When monarchs are involved, designing a coin can sometimes be tricky.
One example of this delicate balance between artistry and servitude
is an 1817 silver 3-guilder pattern, which sold Nov. 20 during
Schulman B.V.’s auction. The coin realized €36,000 (about $38,519
U.S.), including the 20 percent buyer’s fee. Only 12 pieces were made.
The coin is based on a design by French artist Auguste Francois Michaut.
In 1815, Michaut was appointed as medalist to the court by King
William I of Holland and in late 1816 he was commissioned to create
the king’s bust for 10-, 3- and half-guilder coins.
He sent his design for the 3-guilder coin, struck on a tin test
planchet on June 22, but the portrait was not well-received by the
minister to the king because it did not accurately resemble the king.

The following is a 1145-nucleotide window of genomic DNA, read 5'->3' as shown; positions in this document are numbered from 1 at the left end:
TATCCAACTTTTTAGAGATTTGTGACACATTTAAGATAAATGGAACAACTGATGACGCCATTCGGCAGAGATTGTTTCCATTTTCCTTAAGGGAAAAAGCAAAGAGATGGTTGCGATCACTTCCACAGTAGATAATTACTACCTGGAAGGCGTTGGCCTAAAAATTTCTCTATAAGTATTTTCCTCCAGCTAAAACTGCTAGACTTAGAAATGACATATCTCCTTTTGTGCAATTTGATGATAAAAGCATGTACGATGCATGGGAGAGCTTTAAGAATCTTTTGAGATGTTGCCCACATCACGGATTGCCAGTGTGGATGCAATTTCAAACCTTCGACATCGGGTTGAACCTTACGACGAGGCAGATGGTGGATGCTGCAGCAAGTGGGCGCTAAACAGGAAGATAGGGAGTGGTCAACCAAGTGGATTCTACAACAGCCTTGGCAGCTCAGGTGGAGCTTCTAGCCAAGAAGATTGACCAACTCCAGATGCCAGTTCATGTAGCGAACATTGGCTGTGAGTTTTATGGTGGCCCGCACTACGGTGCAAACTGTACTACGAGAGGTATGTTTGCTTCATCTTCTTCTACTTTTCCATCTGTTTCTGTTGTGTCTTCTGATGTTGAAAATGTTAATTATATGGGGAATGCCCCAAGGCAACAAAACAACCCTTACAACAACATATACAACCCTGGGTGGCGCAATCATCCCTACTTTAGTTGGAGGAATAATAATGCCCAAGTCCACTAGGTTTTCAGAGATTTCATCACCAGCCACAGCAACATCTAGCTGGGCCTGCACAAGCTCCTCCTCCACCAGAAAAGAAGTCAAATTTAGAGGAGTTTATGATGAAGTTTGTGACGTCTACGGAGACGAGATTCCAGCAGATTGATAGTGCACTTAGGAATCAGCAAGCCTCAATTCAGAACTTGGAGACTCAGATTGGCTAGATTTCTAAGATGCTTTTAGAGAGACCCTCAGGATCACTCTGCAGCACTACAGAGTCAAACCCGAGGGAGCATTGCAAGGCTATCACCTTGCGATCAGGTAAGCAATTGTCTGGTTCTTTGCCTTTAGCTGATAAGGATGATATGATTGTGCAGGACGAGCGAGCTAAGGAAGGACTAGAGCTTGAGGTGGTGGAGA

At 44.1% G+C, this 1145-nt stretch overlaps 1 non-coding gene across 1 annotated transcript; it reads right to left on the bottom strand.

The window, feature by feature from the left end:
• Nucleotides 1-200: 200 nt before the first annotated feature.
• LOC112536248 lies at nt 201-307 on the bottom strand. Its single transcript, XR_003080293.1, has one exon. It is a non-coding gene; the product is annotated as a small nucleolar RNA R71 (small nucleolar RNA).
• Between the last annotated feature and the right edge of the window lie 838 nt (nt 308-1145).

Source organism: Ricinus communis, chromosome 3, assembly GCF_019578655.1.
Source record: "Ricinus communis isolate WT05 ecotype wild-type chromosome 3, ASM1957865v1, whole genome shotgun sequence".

Connect with Coin World:
Michaut prepared a new design, with a larger head, after being
allowed to observe the king walk through Haarlem. A few pieces with
this design were struck on unadjusted planchets, according to Tim
Poelman, a representative of Schulman. (Unadjusted planchets had not
been modified to ensure a struck coin would have a proper weight.)
These pieces were struck on a screw press, which was not the normal
method of manufacture for the time.
Another group of patterns was made on Oct. 15, “with just one
rotating motion” on adjusted planchets, of the proper weight,
according to Poelman. However, the king’s hair was called “too wavy”
and Michaut’s lack of skill in hardening and polishing the dies
created hairlines in the pieces.
The example offered in the Nov. 20 auction is one of the Oct. 15
types, according to Poelman.